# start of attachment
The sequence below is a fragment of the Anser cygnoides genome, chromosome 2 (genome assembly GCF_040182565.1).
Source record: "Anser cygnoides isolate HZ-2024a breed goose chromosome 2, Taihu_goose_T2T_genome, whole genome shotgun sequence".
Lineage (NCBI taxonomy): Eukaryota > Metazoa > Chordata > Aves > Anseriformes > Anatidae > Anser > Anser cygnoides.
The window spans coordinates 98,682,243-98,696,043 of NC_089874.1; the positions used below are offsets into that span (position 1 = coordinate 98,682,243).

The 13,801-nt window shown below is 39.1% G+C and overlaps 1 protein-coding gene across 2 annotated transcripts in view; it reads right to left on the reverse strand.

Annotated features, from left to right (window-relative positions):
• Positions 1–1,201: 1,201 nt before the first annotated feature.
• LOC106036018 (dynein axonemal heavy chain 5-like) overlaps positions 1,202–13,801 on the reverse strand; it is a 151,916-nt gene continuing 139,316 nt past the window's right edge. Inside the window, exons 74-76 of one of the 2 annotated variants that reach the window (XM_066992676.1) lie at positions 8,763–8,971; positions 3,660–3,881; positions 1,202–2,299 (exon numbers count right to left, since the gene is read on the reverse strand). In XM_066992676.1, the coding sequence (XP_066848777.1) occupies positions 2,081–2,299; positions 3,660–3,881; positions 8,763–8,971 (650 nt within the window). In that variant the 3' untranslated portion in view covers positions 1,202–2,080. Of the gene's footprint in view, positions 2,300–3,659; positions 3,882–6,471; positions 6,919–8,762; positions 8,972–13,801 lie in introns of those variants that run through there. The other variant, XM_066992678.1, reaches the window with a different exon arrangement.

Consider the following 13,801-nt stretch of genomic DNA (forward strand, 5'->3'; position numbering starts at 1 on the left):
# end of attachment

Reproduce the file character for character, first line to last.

The sequence below is a fragment of the Anser cygnoides genome, chromosome 2 (genome assembly GCF_040182565.1).
Source record: "Anser cygnoides isolate HZ-2024a breed goose chromosome 2, Taihu_goose_T2T_genome, whole genome shotgun sequence".
Lineage (NCBI taxonomy): Eukaryota > Metazoa > Chordata > Aves > Anseriformes > Anatidae > Anser > Anser cygnoides.
The window spans coordinates 98,682,243-98,696,043 of NC_089874.1; the positions used below are offsets into that span (position 1 = coordinate 98,682,243).

The 13,801-nt window shown below is 39.1% G+C and overlaps 1 protein-coding gene across 2 annotated transcripts in view; it reads right to left on the reverse strand.

Annotated features, from left to right (window-relative positions):
• Positions 1–1,201: 1,201 nt before the first annotated feature.
• LOC106036018 (dynein axonemal heavy chain 5-like) overlaps positions 1,202–13,801 on the reverse strand; it is a 151,916-nt gene continuing 139,316 nt past the window's right edge. Inside the window, exons 74-76 of one of the 2 annotated variants that reach the window (XM_066992676.1) lie at positions 8,763–8,971; positions 3,660–3,881; positions 1,202–2,299 (exon numbers count right to left, since the gene is read on the reverse strand). In XM_066992676.1, the coding sequence (XP_066848777.1) occupies positions 2,081–2,299; positions 3,660–3,881; positions 8,763–8,971 (650 nt within the window). In that variant the 3' untranslated portion in view covers positions 1,202–2,080. Of the gene's footprint in view, positions 2,300–3,659; positions 3,882–6,471; positions 6,919–8,762; positions 8,972–13,801 lie in introns of those variants that run through there. The other variant, XM_066992678.1, reaches the window with a different exon arrangement.

Consider the following 13,801-nt stretch of genomic DNA (forward strand, 5'->3'; position numbering starts at 1 on the left):